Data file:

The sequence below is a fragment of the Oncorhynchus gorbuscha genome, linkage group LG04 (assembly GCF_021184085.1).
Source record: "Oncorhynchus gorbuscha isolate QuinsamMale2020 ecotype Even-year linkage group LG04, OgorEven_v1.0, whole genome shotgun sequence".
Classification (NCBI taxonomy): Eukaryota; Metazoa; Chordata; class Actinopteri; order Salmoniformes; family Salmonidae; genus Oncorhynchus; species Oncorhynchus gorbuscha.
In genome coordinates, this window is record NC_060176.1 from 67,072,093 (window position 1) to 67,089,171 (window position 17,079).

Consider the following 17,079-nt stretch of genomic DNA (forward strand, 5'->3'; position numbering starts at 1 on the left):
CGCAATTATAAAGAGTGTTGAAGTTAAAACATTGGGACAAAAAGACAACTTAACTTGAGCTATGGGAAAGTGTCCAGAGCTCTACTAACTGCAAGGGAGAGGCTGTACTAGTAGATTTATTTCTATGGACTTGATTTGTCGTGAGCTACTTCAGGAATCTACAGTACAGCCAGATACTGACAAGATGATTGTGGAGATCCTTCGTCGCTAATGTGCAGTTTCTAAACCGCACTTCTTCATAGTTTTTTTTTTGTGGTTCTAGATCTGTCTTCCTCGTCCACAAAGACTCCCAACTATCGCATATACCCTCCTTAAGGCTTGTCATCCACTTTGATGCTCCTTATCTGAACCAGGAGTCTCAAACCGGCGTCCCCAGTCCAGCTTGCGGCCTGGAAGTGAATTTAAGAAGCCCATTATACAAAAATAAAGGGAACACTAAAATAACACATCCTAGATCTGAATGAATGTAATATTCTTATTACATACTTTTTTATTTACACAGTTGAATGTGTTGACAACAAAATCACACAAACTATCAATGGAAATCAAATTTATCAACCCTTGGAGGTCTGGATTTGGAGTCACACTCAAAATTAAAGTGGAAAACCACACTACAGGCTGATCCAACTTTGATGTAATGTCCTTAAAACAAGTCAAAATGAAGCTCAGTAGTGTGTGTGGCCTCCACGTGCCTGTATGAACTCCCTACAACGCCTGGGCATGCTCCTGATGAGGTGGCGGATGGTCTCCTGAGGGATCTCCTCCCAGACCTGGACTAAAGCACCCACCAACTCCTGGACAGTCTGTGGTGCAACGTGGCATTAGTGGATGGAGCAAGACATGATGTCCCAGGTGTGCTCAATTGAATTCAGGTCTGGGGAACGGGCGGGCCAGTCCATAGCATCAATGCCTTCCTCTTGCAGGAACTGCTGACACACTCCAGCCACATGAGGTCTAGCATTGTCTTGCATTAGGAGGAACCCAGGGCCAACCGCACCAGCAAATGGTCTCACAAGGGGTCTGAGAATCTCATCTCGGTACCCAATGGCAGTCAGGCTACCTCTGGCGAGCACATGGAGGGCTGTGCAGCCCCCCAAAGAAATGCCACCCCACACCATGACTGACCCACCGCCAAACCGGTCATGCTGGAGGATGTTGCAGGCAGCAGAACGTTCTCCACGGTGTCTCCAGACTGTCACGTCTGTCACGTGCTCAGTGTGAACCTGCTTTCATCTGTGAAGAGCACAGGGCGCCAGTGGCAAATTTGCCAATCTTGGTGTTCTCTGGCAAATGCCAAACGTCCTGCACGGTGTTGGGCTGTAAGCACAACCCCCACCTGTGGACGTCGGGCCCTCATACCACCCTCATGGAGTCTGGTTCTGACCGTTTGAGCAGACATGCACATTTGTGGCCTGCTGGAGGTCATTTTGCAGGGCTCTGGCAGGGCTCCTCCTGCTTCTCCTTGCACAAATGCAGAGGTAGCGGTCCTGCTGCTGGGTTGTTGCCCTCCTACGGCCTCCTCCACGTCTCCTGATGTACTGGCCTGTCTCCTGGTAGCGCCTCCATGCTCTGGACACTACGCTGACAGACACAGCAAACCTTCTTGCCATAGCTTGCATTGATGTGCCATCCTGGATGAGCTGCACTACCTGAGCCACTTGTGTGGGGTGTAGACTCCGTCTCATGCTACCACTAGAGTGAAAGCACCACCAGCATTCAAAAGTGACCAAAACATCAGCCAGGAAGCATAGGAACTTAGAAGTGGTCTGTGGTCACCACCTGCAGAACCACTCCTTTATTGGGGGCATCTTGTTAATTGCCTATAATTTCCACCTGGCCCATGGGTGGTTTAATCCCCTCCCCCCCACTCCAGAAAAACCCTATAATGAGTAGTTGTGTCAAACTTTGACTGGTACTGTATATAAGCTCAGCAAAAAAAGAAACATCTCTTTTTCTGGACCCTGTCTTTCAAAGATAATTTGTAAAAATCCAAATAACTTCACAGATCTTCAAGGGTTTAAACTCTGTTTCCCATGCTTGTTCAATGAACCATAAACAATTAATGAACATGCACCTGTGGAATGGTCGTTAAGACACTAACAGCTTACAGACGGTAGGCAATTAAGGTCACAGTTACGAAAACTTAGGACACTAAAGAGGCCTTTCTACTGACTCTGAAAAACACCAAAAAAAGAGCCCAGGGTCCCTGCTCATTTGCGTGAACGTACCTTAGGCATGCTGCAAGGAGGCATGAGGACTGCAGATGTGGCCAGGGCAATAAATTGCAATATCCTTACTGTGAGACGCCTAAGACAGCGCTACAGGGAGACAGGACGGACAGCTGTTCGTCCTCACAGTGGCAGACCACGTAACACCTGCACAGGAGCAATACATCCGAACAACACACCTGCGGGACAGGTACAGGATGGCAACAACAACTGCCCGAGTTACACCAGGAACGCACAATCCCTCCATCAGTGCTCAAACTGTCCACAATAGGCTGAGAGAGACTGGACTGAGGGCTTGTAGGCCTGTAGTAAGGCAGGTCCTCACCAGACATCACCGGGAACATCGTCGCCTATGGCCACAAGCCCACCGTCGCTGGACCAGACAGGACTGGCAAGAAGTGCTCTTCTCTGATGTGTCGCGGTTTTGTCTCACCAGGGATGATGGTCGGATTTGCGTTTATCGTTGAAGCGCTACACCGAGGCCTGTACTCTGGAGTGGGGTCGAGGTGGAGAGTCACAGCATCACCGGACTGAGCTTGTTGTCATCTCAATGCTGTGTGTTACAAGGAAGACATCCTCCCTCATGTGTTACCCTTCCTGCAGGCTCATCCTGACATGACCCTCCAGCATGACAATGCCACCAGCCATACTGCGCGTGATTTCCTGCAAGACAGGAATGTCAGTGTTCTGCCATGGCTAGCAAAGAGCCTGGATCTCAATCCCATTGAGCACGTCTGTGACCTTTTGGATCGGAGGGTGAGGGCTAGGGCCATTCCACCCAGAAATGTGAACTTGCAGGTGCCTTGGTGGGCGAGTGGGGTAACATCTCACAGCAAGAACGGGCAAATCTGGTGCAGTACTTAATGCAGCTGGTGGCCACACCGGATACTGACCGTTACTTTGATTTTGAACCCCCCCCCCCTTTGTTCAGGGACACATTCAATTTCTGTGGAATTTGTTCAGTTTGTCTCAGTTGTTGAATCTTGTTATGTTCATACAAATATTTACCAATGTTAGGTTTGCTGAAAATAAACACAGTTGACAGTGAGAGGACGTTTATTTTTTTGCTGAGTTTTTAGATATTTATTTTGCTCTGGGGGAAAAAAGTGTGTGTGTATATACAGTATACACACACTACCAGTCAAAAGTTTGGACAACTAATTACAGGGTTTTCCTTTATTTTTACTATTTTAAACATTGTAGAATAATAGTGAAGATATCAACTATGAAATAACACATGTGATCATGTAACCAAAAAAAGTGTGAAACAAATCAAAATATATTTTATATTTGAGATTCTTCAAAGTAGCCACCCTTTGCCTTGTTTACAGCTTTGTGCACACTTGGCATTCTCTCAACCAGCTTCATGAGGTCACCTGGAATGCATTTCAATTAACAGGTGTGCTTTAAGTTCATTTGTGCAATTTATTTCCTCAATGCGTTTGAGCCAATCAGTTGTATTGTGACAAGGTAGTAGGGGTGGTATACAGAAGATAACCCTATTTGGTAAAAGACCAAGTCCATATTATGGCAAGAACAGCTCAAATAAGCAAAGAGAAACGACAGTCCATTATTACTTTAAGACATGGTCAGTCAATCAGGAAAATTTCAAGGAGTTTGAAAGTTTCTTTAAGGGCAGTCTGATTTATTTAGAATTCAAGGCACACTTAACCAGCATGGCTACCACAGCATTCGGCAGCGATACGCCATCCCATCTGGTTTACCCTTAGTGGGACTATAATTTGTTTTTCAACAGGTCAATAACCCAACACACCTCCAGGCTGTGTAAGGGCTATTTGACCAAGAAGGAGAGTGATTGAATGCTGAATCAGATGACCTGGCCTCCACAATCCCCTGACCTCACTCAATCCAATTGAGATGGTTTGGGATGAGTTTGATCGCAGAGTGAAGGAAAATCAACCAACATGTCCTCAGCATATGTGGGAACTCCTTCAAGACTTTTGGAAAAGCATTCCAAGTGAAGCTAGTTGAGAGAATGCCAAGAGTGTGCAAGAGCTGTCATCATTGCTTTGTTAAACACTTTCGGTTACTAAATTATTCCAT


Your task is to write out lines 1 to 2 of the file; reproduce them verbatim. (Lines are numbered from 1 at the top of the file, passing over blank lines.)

The sequence below is a fragment of the Oncorhynchus gorbuscha genome, linkage group LG04 (assembly GCF_021184085.1).
Source record: "Oncorhynchus gorbuscha isolate QuinsamMale2020 ecotype Even-year linkage group LG04, OgorEven_v1.0, whole genome shotgun sequence".